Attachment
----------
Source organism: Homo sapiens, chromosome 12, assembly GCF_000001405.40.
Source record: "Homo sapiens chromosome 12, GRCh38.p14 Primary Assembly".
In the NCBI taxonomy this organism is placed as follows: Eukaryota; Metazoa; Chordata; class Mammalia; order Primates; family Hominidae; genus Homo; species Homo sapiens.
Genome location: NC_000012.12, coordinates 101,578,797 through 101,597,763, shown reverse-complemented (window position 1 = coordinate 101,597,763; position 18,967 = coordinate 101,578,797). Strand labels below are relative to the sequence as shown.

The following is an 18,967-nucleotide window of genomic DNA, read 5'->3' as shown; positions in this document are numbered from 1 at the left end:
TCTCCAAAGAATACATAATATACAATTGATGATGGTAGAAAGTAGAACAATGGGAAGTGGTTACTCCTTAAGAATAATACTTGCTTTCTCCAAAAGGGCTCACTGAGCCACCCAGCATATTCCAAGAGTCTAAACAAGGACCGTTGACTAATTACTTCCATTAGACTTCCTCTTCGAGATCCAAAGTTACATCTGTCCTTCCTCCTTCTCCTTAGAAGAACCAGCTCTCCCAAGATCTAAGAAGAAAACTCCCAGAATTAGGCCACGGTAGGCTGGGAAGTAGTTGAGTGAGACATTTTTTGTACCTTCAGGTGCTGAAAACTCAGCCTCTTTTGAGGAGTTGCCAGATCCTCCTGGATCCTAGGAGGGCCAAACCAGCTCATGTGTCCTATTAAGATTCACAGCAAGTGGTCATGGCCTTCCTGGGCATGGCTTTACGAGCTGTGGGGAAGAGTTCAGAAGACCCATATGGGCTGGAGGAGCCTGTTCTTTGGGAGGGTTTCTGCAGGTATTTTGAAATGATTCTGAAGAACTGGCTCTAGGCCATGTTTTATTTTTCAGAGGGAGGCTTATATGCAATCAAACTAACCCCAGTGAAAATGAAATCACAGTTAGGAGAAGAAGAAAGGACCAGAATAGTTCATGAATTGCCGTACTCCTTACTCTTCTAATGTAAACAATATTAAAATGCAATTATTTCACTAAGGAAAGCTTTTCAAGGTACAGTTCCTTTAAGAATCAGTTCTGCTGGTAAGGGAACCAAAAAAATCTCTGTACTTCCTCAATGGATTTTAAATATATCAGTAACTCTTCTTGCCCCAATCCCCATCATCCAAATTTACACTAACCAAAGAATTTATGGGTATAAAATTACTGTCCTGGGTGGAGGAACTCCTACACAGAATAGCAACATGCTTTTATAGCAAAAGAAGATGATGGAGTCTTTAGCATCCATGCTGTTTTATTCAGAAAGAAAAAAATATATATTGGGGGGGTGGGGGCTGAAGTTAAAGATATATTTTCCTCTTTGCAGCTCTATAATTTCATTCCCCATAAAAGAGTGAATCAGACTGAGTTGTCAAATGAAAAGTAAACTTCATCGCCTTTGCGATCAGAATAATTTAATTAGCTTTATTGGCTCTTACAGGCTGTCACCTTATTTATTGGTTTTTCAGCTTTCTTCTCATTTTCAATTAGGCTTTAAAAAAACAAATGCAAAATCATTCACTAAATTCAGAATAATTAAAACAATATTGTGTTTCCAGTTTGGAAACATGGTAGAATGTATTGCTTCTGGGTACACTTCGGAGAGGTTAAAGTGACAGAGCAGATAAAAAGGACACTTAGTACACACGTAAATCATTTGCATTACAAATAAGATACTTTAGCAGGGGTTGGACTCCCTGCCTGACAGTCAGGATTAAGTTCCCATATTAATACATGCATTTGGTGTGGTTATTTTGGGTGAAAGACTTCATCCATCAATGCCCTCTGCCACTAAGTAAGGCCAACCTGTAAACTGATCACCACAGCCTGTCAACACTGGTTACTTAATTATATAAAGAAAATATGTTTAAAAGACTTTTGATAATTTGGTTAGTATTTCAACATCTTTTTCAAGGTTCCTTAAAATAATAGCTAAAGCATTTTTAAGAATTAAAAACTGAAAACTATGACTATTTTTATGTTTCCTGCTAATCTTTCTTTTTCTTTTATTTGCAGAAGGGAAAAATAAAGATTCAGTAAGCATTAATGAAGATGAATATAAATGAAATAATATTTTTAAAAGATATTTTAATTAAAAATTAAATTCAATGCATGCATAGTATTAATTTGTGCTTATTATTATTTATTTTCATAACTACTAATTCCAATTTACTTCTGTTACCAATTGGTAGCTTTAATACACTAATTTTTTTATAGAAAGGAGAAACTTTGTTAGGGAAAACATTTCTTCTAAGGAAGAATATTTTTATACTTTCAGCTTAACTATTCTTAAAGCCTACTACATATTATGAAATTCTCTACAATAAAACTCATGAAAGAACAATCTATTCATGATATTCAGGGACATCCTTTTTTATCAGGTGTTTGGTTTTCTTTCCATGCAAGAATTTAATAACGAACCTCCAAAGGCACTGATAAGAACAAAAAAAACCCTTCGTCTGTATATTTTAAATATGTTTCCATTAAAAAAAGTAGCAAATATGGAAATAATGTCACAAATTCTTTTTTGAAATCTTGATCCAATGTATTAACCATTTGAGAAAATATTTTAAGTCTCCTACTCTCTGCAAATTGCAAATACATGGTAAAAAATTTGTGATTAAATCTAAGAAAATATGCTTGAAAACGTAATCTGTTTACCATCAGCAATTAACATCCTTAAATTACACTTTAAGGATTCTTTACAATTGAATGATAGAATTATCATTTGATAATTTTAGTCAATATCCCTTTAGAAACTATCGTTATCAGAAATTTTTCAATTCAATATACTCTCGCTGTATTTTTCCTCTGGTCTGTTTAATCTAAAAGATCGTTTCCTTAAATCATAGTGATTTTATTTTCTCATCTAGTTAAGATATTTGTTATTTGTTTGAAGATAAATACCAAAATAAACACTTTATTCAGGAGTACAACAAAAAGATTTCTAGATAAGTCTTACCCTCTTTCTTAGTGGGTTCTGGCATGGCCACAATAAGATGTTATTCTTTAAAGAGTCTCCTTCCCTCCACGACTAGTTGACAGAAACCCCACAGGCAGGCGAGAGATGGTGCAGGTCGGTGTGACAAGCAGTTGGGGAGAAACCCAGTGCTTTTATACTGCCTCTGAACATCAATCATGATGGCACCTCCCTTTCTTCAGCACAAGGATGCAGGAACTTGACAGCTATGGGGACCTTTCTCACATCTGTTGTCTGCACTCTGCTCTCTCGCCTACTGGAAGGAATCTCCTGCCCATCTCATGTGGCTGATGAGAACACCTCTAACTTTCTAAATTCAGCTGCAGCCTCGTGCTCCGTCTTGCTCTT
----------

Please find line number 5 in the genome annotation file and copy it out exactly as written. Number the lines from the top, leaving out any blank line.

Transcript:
The following is an 18,967-nucleotide window of genomic DNA, read 5'->3' as shown; positions in this document are numbered from 1 at the left end: